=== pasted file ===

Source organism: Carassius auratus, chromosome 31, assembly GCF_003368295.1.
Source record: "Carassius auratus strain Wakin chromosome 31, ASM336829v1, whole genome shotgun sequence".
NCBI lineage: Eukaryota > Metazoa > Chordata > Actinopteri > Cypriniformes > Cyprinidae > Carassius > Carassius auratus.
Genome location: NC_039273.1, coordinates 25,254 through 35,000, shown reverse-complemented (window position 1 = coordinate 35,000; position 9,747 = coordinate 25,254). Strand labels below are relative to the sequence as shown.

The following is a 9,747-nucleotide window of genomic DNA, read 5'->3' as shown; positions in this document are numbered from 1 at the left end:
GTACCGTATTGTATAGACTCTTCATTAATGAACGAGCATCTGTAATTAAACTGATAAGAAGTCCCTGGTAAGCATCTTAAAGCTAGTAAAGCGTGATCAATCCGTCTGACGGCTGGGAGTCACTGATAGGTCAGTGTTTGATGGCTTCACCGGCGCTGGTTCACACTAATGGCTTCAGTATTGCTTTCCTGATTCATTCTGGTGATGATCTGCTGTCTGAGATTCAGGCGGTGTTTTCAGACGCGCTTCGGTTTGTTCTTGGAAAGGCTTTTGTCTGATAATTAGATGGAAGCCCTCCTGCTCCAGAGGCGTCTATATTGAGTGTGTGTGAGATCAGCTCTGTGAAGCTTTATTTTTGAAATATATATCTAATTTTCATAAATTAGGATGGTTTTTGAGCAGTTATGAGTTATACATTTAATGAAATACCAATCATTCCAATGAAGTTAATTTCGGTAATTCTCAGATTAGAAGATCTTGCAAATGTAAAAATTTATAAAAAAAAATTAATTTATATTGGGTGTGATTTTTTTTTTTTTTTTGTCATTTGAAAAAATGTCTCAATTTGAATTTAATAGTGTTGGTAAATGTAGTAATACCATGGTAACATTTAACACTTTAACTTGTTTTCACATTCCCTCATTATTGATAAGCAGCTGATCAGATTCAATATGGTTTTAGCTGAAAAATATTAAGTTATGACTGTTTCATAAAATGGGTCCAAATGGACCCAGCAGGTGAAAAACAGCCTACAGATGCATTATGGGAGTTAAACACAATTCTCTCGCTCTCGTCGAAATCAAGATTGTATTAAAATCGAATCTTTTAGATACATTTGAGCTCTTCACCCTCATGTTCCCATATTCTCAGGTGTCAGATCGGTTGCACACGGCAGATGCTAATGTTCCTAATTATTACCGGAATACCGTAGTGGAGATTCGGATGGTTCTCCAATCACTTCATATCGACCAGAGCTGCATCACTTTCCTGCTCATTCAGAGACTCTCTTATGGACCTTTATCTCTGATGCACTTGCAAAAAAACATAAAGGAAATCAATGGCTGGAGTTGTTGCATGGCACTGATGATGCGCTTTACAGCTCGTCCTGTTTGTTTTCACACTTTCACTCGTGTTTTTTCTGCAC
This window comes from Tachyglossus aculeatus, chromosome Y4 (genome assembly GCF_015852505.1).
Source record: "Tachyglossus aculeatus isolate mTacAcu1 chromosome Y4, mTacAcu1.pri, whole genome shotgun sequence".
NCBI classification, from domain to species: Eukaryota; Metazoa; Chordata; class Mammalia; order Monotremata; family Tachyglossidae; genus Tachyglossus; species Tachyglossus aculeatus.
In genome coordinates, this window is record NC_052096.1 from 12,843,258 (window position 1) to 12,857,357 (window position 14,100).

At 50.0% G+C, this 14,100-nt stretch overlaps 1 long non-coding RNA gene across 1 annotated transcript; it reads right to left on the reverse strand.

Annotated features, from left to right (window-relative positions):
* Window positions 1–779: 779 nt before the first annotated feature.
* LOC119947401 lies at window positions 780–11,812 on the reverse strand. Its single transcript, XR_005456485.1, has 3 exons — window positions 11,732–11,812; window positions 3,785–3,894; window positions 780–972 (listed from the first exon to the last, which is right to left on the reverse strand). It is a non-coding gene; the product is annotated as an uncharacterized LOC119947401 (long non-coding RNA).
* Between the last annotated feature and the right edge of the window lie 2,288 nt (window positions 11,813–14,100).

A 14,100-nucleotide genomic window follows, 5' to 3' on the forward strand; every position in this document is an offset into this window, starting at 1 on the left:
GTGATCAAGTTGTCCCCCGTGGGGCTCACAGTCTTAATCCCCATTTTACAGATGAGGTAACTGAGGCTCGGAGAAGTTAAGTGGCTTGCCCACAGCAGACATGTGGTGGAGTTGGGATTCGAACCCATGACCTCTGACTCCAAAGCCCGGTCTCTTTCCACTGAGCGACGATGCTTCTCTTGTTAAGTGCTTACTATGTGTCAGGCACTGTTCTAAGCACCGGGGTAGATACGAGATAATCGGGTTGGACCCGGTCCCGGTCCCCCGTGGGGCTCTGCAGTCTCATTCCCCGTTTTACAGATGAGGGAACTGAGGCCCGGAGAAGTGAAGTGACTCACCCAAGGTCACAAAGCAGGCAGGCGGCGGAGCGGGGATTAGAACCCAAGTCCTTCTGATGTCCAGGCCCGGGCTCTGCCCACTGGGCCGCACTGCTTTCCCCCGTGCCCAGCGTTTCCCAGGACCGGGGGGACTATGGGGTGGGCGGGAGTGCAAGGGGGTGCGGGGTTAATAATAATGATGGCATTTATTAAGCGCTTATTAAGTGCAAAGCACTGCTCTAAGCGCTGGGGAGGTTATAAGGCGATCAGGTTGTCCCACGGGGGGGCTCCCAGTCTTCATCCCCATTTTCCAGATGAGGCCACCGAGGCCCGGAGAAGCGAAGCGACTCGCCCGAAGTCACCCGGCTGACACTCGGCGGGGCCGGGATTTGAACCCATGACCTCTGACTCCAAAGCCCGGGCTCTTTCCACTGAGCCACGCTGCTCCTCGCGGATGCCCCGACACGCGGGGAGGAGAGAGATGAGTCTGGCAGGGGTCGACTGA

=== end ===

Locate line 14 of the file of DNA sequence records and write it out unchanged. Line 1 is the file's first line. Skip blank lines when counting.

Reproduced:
* LOC119947401 lies at window positions 780–11,812 on the reverse strand. Its single transcript, XR_005456485.1, has 3 exons — window positions 11,732–11,812; window positions 3,785–3,894; window positions 780–972 (listed from the first exon to the last, which is right to left on the reverse strand). It is a non-coding gene; the product is annotated as an uncharacterized LOC119947401 (long non-coding RNA).